Leicester Hemingway

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Leicester Hemingway
Born(1915-04-01)April 1, 1915
Oak Park, Illinois, U.S.
DiedSeptember 13, 1982(1982-09-13) (aged 67)
OccupationWriter
SpousesPatricia Shedd, Doris Mae Dunning
Children4
RelativesGrace Hall Hemingway (mother)
Ernest Hemingway (brother)

Leicester Clarence Hemingway (April 1, 1915 – September 13, 1982) was an American writer. He was the younger brother of writer Ernest Hemingway and wrote six books, including a first novel entitled The Sound of the Trumpet (1953), based on Leicester's experiences in France and Germany during World War II.

In 1961, Leicester published My Brother, Ernest Hemingway,[1] a biography. The work was well-received and brought Leicester both recognition as a writer in his own right and significant financial rewards. With the capital from the work, Hemingway created the micronation of New Atlantis [fr] on a barge off the coast of Jamaica,[2] intended to serve as a marine research headquarters. The project was cut short when New Atlantis was destroyed in a 1966 tropical storm.[3][4]

Early life and family[edit]

Hemingway was born in Oak Park, Illinois, to Clarence Edmonds Hemingway, a physician, and Grace Hall Hemingway a musician. He was the youngest of six siblings: Marcelline (1898), Ernest (1899), Ursula (1902), Madelaine (1904), and Carol (1911).

Personal life[edit]

He married his first wife Patricia "Patti" Shedd, with whom he had two sons: Jacob Edmonds and Peter. With his second wife Doris Mae Dunning he had two daughters, Anne and author Hilary Hemingway, according to the book Strange Tribes by Gregory Hemingway's son John Patrick Hemingway in 2007.

Suicide[edit]

In 1982, Hemingway committed suicide with a gunshot to the head,[5][6] after having suffered several years from Type II diabetes, which necessitated numerous operations.

New Atlantis[edit]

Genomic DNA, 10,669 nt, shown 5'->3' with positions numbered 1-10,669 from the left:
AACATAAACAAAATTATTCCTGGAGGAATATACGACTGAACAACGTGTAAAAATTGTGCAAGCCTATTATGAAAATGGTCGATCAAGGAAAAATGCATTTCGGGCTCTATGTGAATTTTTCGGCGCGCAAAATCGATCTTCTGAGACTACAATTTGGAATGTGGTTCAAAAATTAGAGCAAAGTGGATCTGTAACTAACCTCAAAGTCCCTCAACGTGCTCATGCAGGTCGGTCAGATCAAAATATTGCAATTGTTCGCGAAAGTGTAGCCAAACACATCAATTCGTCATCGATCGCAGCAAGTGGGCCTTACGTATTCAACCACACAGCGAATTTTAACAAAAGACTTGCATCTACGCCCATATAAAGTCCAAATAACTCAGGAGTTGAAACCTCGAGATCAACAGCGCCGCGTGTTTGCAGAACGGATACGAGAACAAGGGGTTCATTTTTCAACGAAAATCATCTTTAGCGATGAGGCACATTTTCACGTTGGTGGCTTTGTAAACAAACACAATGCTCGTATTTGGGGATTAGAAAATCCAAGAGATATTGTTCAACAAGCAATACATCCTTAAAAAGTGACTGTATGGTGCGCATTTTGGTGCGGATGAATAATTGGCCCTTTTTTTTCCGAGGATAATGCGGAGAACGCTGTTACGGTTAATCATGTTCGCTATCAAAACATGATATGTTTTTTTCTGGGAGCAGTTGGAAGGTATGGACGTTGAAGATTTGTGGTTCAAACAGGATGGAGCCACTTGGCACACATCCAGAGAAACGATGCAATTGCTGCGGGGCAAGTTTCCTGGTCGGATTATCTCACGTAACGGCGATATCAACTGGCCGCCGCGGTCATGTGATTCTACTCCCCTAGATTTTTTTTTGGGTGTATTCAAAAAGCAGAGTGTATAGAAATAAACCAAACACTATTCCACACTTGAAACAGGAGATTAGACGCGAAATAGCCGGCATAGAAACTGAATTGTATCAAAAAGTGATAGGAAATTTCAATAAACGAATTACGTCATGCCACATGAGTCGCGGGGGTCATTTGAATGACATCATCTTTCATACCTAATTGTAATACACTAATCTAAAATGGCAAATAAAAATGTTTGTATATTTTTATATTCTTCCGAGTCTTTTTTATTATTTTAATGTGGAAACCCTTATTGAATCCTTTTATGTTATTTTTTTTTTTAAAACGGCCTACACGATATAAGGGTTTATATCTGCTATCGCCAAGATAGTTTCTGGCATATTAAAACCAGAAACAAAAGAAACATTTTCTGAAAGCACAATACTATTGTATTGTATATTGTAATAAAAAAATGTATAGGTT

Hemingway founded his micronation of New Atlantis [fr] on an 8 foot by 30 foot (2.5 m x 9 m) barge he had towed 12 nautical miles (22 km) out from Jamaica, in July 1964.[7] He utilized the 1856 Guano Islands Act to claim half of the barge as a new nation and half for the United States.[8] Hemingway also "wrote" a constitution, which was a copy of the U.S. Constitution with the words "New Atlantis" substituted for "United States".[7] New Atlantis' purpose was to generate money for oceanographic research by selling coins and stamps.[7] In 1966, the micronation was ravaged by a storm and then ransacked by fishermen.[2][4][7]

References[edit]

  1. ^ Hemingway, Leicester (1962). My Brother, Ernest Hemingway (1996: 4, illustrated, reprint ed.). Florida: Pineapple Press. ISBN 978-1-56164-098-0.
  2. ^ a b Turner, William (2007-01-01). History of Philosophy (3 Vols. Set). Global Vision Publishing House. p. 142. ISBN 9788182202337.
  3. ^ Hale, Russell. "Contents of a Country: Leicester Hemingway's New Atlantis". Harry Ransom Center, University of Texas at Austin. Retrieved 18 June 2013.
  4. ^ a b Walker, Lawrence R.; Bellingham, Peter (March 24, 2011). Island Environments in a Changing World. Cambridge University Press. p. 34. ISBN 9781139500265.
  5. ^ Michael Largo - Genius and Heroin
  6. ^ Mitang, Herbert (September 15, 1982). "Leicester Hemingway, Writer and Ernest's Brother, is Suicide". The New York Times. Retrieved June 29, 2009.
  7. ^ a b c d Johanson, Mark (October 11, 2013). "Create Your Own Country: Australia Leads In The Number Of Micronations; If You're Unhappy With Your Country, Start A New One". International Business Times. Retrieved January 14, 2014.
  8. ^ Hale, Russell. "Harry Ransom Center: Contents of a Country: Leicester Hemingway's New Atlantis". Harry Ransom Center. Archived from the original on November 11, 2013. Retrieved January 14, 2014.

Sources[edit]